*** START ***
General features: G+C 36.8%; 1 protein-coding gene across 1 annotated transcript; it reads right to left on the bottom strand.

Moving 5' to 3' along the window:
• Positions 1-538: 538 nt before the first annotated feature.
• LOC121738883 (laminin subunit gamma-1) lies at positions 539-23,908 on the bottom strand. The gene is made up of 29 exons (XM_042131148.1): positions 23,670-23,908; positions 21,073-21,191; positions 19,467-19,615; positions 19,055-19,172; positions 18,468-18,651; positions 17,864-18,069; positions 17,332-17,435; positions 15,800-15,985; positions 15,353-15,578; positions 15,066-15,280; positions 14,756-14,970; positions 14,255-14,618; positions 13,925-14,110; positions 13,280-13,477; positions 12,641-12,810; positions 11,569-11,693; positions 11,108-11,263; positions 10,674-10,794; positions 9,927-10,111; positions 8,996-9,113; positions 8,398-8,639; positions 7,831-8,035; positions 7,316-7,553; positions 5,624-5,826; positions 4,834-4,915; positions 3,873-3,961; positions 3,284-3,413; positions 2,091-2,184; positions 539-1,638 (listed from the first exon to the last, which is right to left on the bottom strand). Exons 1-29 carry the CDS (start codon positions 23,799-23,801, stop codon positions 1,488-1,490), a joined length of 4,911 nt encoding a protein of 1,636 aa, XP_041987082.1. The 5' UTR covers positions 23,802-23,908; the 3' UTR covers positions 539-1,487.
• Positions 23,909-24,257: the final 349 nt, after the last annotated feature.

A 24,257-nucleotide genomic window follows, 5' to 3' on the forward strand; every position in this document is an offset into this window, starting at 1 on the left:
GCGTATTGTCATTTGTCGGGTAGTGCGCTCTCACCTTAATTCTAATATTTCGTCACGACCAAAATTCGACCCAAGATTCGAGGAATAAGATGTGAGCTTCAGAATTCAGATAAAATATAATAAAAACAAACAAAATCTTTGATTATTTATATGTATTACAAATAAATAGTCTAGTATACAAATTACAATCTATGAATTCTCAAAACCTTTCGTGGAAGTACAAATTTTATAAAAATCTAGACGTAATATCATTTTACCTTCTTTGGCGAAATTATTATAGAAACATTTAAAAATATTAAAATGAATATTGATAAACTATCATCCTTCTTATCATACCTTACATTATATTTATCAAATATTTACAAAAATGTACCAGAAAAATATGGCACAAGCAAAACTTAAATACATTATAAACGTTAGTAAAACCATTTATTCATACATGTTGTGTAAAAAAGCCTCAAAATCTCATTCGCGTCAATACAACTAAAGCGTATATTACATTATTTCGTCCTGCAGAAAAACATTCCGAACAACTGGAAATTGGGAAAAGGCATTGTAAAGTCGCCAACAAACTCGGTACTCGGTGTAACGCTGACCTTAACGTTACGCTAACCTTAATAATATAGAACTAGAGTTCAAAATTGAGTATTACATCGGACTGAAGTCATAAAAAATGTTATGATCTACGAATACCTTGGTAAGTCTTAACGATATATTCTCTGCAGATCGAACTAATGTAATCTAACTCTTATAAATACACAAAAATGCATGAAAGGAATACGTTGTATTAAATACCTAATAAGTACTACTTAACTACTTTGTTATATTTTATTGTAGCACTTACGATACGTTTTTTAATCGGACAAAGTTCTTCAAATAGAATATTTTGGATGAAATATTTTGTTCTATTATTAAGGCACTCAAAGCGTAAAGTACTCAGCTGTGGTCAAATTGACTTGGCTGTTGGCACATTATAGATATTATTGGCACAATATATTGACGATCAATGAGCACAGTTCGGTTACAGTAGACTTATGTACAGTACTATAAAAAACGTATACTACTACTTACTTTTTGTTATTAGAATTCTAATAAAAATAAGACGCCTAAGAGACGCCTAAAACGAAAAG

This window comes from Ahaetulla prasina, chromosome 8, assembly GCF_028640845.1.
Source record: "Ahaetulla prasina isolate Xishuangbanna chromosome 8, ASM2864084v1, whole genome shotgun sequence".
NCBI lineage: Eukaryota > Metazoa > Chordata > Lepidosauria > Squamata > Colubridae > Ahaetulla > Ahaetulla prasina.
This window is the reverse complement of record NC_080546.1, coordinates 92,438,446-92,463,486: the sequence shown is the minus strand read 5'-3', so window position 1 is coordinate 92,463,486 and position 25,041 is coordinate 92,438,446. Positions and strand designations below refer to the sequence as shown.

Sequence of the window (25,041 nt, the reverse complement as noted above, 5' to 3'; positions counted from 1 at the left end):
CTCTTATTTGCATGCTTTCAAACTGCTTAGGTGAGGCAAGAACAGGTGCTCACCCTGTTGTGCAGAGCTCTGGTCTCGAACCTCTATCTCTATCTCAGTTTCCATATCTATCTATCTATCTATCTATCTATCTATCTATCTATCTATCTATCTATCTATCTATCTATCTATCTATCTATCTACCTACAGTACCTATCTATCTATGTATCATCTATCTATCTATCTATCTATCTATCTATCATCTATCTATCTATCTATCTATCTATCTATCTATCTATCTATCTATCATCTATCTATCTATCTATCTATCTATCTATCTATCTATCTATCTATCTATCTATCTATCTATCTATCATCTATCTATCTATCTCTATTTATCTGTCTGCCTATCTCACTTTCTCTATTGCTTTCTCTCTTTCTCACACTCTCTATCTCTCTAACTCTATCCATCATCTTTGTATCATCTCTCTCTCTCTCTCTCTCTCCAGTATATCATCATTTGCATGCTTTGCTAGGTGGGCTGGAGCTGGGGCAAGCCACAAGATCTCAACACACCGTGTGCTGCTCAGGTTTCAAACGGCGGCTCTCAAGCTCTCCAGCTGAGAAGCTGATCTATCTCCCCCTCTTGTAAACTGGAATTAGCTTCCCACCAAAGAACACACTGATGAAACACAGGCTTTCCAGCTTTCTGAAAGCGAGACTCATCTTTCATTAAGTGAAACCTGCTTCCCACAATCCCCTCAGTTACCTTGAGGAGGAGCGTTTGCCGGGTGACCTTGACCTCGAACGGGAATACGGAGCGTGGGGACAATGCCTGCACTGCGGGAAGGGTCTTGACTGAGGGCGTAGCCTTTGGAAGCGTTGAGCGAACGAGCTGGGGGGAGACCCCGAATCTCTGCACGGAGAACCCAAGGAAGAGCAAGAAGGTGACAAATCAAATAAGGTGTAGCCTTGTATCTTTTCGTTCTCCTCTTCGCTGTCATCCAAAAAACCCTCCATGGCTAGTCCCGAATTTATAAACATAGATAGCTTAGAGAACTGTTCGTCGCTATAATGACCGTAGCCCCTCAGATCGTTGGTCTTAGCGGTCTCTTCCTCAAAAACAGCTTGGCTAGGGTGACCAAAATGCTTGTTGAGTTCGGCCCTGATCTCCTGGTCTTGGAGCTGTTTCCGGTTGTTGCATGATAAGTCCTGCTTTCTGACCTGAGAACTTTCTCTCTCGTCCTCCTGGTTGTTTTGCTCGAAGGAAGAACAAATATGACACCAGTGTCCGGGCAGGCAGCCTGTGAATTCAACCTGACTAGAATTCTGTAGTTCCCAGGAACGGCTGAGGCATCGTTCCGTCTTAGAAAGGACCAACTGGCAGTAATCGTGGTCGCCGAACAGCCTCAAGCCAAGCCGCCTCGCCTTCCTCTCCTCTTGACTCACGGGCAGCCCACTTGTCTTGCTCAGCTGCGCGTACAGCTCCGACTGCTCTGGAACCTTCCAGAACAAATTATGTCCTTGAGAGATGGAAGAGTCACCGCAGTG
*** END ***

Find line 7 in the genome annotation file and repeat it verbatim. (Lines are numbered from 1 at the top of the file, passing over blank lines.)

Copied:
GCGTATTGTCATTTGTCGGGTAGTGCGCTCTCACCTTAATTCTAATATTTCGTCACGACCAAAATTCGACCCAAGATTCGAGGAATAAGATGTGAGCTTCAGAATTCAGATAAAATATAATAAAAACAAACAAAATCTTTGATTATTTATATGTATTACAAATAAATAGTCTAGTATACAAATTACAATCTATGAATTCTCAAAACCTTTCGTGGAAGTACAAATTTTATAAAAATCTAGACGTAATATCATTTTACCTTCTTTGGCGAAATTATTATAGAAACATTTAAAAATATTAAAATGAATATTGATAAACTATCATCCTTCTTATCATACCTTACATTATATTTATCAAATATTTACAAAAATGTACCAGAAAAATATGGCACAAGCAAAACTTAAATACATTATAAACGTTAGTAAAACCATTTATTCATACATGTTGTGTAAAAAAGCCTCAAAATCTCATTCGCGTCAATACAACTAAAGCGTATATTACATTATTTCGTCCTGCAGAAAAACATTCCGAACAACTGGAAATTGGGAAAAGGCATTGTAAAGTCGCCAACAAACTCGGTACTCGGTGTAACGCTGACCTTAACGTTACGCTAACCTTAATAATATAGAACTAGAGTTCAAAATTGAGTATTACATCGGACTGAAGTCATAAAAAATGTTATGATCTACGAATACCTTGGTAAGTCTTAACGATATATTCTCTGCAGATCGAACTAATGTAATCTAACTCTTATAAATACACAAAAATGCATGAAAGGAATACGTTGTATTAAATACCTAATAAGTACTACTTAACTACTTTGTTATATTTTATTGTAGCACTTACGATACGTTTTTTAATCGGACAAAGTTCTTCAAATAGAATATTTTGGATGAAATATTTTGTTCTATTATTAAGGCACTCAAAGCGTAAAGTACTCAGCTGTGGTCAAATTGACTTGGCTGTTGGCACATTATAGATATTATTGGCACAATATATTGACGATCAATGAGCACAGTTCGGTTACAGTAGACTTATGTACAGTACTATAAAAAACGTATACTACTACTTACTTTTTGTTATTAGAATTCTAATAAAAATAAGACGCCTAAGAGACGCCTAAAACGAAAAG